Friday, May 16, 2014

Horse roping or horse tripping? Jordan Valley rodeo exposes Oregon culture clash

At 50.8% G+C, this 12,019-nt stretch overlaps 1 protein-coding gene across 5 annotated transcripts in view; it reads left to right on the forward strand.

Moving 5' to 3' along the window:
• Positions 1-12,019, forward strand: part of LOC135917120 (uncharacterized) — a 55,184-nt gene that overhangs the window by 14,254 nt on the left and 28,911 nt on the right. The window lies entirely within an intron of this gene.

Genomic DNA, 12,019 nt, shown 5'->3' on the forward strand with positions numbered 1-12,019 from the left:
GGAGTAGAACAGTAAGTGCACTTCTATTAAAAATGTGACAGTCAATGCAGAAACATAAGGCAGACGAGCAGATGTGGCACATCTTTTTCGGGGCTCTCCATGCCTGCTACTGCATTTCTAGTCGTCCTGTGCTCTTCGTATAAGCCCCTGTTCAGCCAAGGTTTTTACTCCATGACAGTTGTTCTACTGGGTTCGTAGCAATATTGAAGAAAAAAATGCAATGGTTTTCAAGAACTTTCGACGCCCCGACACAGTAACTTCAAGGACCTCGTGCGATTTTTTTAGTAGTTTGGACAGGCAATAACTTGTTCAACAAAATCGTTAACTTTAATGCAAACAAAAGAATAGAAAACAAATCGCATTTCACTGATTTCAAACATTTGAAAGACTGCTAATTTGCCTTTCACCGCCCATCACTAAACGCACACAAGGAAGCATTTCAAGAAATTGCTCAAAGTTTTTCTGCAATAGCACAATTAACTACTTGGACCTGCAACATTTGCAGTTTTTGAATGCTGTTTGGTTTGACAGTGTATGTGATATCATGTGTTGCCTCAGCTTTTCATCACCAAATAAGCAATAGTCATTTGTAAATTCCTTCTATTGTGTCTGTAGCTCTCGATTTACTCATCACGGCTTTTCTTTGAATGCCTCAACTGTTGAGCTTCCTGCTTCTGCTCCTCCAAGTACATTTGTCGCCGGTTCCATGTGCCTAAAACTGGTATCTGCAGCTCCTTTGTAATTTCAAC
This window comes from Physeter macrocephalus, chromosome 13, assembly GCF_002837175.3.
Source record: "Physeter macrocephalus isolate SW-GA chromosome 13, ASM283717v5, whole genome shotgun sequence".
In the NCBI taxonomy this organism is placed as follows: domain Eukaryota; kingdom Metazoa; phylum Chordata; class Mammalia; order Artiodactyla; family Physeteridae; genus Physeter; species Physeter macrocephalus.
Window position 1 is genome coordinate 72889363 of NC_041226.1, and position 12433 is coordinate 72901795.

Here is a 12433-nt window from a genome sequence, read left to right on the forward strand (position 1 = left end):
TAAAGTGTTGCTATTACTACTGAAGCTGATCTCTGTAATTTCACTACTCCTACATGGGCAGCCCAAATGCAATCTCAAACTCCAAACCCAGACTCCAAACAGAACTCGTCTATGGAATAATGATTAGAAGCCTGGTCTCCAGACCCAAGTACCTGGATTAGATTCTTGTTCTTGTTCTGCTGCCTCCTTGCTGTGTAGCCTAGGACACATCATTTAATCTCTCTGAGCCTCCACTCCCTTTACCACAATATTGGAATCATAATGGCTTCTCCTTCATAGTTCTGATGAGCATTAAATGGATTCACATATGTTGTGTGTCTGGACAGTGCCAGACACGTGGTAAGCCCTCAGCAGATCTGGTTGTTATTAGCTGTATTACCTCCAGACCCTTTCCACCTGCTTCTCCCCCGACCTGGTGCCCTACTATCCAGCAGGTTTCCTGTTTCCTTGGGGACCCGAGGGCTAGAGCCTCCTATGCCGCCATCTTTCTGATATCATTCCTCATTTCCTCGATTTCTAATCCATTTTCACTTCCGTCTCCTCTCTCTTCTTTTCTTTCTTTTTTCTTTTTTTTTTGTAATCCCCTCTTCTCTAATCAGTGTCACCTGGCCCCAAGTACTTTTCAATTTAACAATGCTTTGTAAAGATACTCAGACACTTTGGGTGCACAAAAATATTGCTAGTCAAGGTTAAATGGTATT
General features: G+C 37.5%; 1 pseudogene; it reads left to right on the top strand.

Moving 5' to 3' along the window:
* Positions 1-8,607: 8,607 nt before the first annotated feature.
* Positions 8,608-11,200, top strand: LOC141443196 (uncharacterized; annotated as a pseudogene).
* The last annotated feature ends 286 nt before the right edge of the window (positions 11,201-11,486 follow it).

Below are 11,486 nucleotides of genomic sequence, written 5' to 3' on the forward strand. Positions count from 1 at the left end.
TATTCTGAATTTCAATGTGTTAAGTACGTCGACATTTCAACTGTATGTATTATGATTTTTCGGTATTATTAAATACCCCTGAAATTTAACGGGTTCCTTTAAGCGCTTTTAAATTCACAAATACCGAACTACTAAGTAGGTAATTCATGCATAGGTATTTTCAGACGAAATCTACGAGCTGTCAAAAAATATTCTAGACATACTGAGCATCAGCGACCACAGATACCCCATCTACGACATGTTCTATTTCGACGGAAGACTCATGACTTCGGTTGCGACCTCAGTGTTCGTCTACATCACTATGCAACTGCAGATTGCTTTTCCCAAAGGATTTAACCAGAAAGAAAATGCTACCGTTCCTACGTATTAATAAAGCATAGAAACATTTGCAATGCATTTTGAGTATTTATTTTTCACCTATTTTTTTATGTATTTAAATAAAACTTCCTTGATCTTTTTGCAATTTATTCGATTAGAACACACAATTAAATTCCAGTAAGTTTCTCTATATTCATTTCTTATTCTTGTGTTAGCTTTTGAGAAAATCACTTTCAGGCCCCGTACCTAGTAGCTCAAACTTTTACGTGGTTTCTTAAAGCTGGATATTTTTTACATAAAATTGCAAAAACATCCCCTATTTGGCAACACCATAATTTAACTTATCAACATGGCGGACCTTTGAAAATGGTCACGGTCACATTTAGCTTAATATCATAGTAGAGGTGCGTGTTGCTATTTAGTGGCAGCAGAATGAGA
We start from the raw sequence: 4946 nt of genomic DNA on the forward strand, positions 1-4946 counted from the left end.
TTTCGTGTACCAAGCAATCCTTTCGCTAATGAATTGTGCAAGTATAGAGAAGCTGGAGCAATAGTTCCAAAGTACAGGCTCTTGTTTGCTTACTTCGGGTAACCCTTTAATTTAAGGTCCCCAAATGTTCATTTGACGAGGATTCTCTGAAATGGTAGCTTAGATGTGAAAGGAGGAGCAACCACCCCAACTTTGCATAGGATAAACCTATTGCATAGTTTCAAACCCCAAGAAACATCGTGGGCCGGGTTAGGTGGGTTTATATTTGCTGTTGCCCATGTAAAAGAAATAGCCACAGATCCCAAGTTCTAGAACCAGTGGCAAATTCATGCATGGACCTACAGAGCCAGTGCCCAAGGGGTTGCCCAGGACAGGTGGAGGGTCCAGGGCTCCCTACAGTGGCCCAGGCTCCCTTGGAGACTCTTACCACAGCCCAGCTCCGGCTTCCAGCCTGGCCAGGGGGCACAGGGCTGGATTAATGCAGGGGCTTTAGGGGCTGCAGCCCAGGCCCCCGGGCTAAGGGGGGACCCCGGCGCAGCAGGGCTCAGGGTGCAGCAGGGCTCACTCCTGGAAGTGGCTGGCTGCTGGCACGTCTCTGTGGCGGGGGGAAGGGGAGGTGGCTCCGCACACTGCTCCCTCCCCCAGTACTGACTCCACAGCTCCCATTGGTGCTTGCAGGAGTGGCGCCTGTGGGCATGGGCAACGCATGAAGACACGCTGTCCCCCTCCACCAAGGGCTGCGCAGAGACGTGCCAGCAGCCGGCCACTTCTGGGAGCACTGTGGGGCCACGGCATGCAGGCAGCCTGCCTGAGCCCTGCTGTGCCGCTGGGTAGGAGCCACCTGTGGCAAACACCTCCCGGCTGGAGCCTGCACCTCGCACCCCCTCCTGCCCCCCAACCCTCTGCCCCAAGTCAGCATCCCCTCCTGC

Almost a year after the Oregon Legislature banned horse tripping for entertainment, animal-rights activists remain fearful the practice will continue at the Jordan Valley Big Loop Rodeo this weekend. Jordan Valley rodeo board members have long disputed the term "horse tripping," instead calling their signature event "horse roping." In any case, footage (see below) apparently filmed at last year's event, showing a horse go end over end, reignited a controversy and led to the statewide ban. The practice involves lassoing a horse around the neck, then around the forelegs. This causes the horse -- often at rapid speeds -- to crash to the ground. Semantics aside, it's an issue as much cultural as technical: Horse tripping is done at a handful of remote Oregon rodeos, but the bill was driven in part by Portland-area legislators -- Sen. Mark Hass, D-Beaverton, was a co-sponsor of the bill. Jordan Valley Mayor Jake Roe said he made the eight-hour trek to Salem last year to testify against the bill and explain horse roping. But, he said, there was a disconnect. "We actually had to get out a map to show those senators where we were from," Roe said. "If they've never come to see the rodeo, I'm not sure they know what they're talking about." The rodeo is the pride of Jordan Valley. Every third weekend in May, thousands descend upon the eastern Oregon town to see a weekend of roping, riding and racing. The "big loop" competition distinguishes the event from your run-of-the-mill rodeo. And in a town made up mostly of ranchers, it's also steeped in tradition...more

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